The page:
Public Service Award

About the Award

The Society’s honor for national leadership supporting biomedical research is selected by the ASCB Public Policy Committee. The ASCB Public Service Award recognizes outstanding public service in support of biomedical research or advocacy of sound research policies. The nominator or self-nominator must be an ASCB member, but the award winner need not be an ASCB member or a scientist.

Award Details

The winner will be featured in a video at the ASCB|EMBO Meeting Keynote and receives a certificate.

Who is Eligible

An individual who has demonstrated outstanding national leadership in support of biomedical research or the advocacy of sound research policies. Nominators and self-nominators must be ASCB members. The award winner may, but need not, be a scientist.

Nominees for and recipients of ASCB honorific awards and prizes are expected to exemplify and to continue to exemplify the highest standards of professional conduct. Letters of support should explicitly address whether a nominee’s professional conduct over their career embodies the principles and expectations noted in ASCB’s Mission Statement, the Anti-Harassment Policy and the Workforce Diversity Statement.

As a founder of the Declaration on Research Assessment (DORA , the ASCB does not use journal impact factors or other journal-based metrics in the evaluation process for its award candidates. The ASCB looks at an individual’s research contributions and impact on the field, rather than the prestige of the journals where work is published.

How to Apply


Applications are now closed. Award winners will be announced on September 1, 2021

  • A biosketch that follows the NIH (or similar format) no longer than 5 pages.
  • A narrative statement of no more than 2 pages that addresses how your, or your nominee’s, achievements have contributed to the advancement of at least 3 of the 5 core elements of the ASCB mission statement, with one of the elements addressing the nature of this award.
  • No more than 3 letters of support, none longer than 2 pages. At least one of the supporting letters must be from someone who is neither a collaborator, former trainee, nor mentor of the candidate; and who is at a different institution than the candidate.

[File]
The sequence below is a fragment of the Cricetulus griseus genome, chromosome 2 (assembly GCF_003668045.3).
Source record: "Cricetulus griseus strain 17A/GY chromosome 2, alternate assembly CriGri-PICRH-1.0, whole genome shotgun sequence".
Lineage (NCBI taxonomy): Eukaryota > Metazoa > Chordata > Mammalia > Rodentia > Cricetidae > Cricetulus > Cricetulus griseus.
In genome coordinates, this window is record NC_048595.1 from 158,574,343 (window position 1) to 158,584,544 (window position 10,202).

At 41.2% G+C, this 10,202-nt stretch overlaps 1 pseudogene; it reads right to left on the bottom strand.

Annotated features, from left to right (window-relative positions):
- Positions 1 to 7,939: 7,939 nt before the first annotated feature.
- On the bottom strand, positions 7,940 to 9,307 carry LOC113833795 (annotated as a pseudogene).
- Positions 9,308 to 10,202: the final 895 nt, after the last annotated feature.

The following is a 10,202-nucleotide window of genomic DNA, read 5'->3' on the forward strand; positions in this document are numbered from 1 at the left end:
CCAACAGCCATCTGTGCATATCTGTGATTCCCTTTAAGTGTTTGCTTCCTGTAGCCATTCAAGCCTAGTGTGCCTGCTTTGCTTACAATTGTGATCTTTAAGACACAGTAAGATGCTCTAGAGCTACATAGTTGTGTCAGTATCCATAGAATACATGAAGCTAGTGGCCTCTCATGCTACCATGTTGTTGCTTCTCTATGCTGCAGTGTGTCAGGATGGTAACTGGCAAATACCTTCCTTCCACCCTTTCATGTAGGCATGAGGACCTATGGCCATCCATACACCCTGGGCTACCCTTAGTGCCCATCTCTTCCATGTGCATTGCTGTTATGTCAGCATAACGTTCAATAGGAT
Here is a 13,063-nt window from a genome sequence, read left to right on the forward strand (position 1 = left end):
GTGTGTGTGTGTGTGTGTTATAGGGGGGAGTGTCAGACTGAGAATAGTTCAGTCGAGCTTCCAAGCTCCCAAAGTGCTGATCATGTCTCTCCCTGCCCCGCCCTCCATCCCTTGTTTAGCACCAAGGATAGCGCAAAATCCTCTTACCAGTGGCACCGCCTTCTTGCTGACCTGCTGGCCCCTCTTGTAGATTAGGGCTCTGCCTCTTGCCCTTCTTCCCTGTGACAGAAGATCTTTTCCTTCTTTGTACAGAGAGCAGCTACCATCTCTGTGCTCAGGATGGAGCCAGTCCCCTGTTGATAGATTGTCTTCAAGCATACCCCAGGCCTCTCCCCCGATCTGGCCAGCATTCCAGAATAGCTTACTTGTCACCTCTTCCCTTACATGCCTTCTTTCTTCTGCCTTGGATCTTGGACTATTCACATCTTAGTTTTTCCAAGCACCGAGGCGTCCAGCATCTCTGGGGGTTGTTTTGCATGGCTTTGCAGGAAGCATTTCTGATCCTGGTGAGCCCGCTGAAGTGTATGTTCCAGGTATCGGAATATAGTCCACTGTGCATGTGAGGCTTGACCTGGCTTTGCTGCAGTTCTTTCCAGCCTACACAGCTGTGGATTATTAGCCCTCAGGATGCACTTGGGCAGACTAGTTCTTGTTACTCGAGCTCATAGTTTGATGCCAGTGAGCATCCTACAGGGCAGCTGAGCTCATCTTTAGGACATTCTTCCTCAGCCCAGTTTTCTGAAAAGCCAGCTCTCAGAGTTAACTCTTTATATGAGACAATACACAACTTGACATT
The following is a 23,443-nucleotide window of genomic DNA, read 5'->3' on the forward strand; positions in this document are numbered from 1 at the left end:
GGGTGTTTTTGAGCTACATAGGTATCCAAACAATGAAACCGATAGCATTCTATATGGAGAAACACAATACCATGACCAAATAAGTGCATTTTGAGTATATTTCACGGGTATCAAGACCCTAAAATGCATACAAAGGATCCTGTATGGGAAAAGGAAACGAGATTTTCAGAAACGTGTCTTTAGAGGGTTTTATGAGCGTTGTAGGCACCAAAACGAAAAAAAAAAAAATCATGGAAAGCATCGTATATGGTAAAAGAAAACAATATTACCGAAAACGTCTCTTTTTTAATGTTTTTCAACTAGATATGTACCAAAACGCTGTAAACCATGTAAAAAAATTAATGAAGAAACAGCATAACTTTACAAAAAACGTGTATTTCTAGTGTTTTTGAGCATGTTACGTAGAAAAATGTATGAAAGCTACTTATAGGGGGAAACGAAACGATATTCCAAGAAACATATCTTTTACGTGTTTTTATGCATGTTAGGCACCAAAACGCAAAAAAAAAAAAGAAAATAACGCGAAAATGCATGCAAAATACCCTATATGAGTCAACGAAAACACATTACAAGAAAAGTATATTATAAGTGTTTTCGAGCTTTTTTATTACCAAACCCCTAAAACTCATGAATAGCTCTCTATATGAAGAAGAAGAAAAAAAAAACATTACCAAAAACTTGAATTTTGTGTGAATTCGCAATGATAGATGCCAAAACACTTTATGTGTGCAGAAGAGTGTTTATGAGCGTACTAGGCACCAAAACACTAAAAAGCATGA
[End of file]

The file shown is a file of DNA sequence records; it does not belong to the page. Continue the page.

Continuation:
All Recent Awardee Photos

Award Winners

  • 2020—Anthony Fauci, for a career of outstanding research, leadership, and scientific acumen during global crises caused by new and emerging diseases.
  • 2019—James F. Deatherage, for invaluable guidance of scientists at all career stages, particularly young investigators, and advocacy for and stewardship of the cell biology community.
  • 2018—Senator Roy Blunt (R-Mo), for their unwavering support of the U.S. National Institutes of Health, basic biomedical research, and biomedical scientists.
  • 2018—Representative Tom Cole (R-OK), for their unwavering support of the U.S. National Institutes of Health, basic biomedical research, and biomedical scientists.
  • 2016—Senator Richard Durbin (D-IL), for support of scientific research, science education, and American scientists.
  • 2014—Representative Rush Holt (D-NJ), for his support of science education, scientific research, and American scientists.
  • 2013—Jeremy Berg, for work as a strong and vocal advocate of basic research and outspoken support of the basic research community.
  • 2012—Keith Yamamoto, for omnipresent and continuous effort, vision, and leadership on behalf of the life science community.
  • 2010—Tom Pollard, for years of dedicated service to the ASCB and the scientific community at large, pioneering leadership in grassroots scientific advocacy, and effective Congressional education.
  • 2009—Larry Goldstein, in recognition of long standing influence on public policies affecting biomedical research, advocacy for strong support for basic research free from political intervention, and articulate communication of the value of science.
  • 2008—Maxine Singer, in recognition of more than thirty years of service as a leading public citizen of science.
  • 2007—Representative Michael N. Castle (R-DE), for strong leadership on behalf of stem cell research, and commitment to the National Institutes of Health.
  • 2006—Barbara Forrest and Ken Miller, for their dedication and defense of, science and science education, particularly against the threat of Intelligent Design, and for their crucial involvement in the landmark case, Kitzmiller v. Dover.
  • 2005—Senator Arlen Specter (R-PA), for leadership in support of expanding Federal policy for funding of human embryonic stem cell research and against Congressional efforts to criminalize certain areas of research.
  • 2004—Elizabeth Blackburn, for outstanding contributions to science, courageous service on the President’s Council on Bioethics, and dedication to the scientific community.
  • 2003—Paul Berg, for over 30 years of public service as advocate for the biomedical research community, inspiring fellow scientists and bettering the lives of the American People.
  • 2002—Matthew Meselson, for untiring dedication to informing national policy on chemical and biological weapons and for committed public service.
  • 2001—Christopher Reeve, for work as an activist on behalf of biomedical science, stem cell research, and the disabled.
  • 2000—Donna Shalala, US Health & Human Services Secretary
  • 1999—Harold Varmus, for extraordinary accomplishments as a scientist, outstanding leadership of the National Institutes of Health and for inspiring congress with a new national vision for medical research.
  • 1998—J. Michael Bishop
  • 1997—Representative George Gekas (R-PA)
  • 1996—Marc Kirschner
  • 1995—Representative John Porter (R-IL)
  • 1994—Senator Tom Harkin (D-IA)